First off, you should contact your health plan administrator as soon as possible. Different plans may interact differently with Medicare; any advice we could provide here would be tentative at best. Some of the issues you may face:
- If you have two plans (Medicare and a private insurer), one should be Primary and one Secondary. That means that, say you have a doctor's visit that costs $100. The Primary Payer might pay 80%; so, $80. Then the Secondary payer potentially could cover the remaining $20, or you might be on the hook for part or all of that; it depends on the plan. Many private insurers are automatically secondary when you qualify for Medicare.
- If it is automatically secondary, then you must enroll in Part B. The now-secondary plan won't pay that first $80 if it's truly secondary (and likely won't pay anything in many cases). Your plan documents may discuss this, or you may need to contact the plan to find out.
- If this were an employer plan, this would be fairly straightforward - people have been doing this for years, and there is established federal law. From what I can find, with Exchange plans, there is not clear federal law on the subject. For example, California Health Advocates says:
A person with both Medicare and a QHP would potentially have primary coverage from 2 sources: Medicare and the QHP. No federal law addresses this situation. Under state insurance law an individual generally cannot collect full benefits from each of 2 policies that together pay more than an insured event costs. State law usually specifies how insurance companies will coordinate health benefits when a person has primary coverage from more than one source. In that situation, insurance companies determine which coverage is primary and which is secondary. It’s important to understand that a QHP is not structured to pay secondary benefits, nor are the premiums calculated or adjusted for secondary payment. In addition, a person with Medicare would no longer receive any premium assistance or subsidies under the federal law. While previous federal law makes it illegal for insurance companies to knowingly sell coverage that duplicates Medicare’s coverage when someone is entitled to or enrolled in Medicare Part A or Part B, there has been no guidance on the issue of someone who already has individual health insurance and then also enrolls in Medicare. We and other consumer organizations have asked state and federal officials for clarification on this complicated situation.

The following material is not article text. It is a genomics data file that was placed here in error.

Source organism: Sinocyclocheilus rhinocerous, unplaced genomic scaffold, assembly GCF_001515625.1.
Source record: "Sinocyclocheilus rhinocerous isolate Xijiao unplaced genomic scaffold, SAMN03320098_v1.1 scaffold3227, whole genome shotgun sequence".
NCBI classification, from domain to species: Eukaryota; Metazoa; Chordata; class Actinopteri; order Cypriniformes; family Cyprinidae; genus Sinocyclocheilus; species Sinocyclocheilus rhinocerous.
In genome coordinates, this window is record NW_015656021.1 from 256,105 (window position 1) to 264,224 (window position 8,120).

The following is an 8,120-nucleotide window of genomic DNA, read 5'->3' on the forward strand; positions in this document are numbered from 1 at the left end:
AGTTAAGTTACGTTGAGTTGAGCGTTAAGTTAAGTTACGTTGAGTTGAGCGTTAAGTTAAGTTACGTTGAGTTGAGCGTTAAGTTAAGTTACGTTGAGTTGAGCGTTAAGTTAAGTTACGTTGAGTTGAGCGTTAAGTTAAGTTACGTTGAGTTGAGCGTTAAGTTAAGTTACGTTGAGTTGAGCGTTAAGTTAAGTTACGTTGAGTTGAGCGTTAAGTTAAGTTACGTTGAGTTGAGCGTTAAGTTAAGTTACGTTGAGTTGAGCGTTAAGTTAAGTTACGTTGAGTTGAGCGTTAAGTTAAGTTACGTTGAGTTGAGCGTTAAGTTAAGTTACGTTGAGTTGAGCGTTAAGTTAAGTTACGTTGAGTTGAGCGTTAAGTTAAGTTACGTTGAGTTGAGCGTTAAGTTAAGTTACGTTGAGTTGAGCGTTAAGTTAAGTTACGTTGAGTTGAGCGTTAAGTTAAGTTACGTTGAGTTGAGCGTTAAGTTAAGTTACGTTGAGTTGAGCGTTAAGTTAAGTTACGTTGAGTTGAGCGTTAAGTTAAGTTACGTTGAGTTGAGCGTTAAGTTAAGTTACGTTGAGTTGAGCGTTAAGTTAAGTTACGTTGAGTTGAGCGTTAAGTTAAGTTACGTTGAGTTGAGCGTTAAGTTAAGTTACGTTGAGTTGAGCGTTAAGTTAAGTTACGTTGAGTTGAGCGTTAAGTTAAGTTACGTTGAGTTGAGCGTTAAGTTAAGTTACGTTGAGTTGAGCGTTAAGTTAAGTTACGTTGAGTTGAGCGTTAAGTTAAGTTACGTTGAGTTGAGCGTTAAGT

As such, it likely is up to the plan how they choose to pay - and I wouldn't expect them to pay much if they think they can avoid it. You may also want to talk to someone at your local Medicare branch office - they may know more about your state specifically; or someone in your state's department of health/human services, or whomever administers the Exchanges (if it's not federal) in your state.
Secondly, as far as enrolling for Part B, you should be aware that if she opts not to enroll in Part B at this time, if your wife later chooses to enroll before she turns 65 she will be required to pay a penalty of 10% per 12 month period she was not enrolled. This will revert to 0 when she turns 65 and is then eligible under normal rules, but it will apply every year until then. If she's enrolling during the normal General Enrollment period (Jan-March) then if she fails to enroll then she'll be required to pay that penalty if she later enrolls; if this is a Special Enrollment Period and extends beyond March, she may have the choice of enrolling next year without penalty.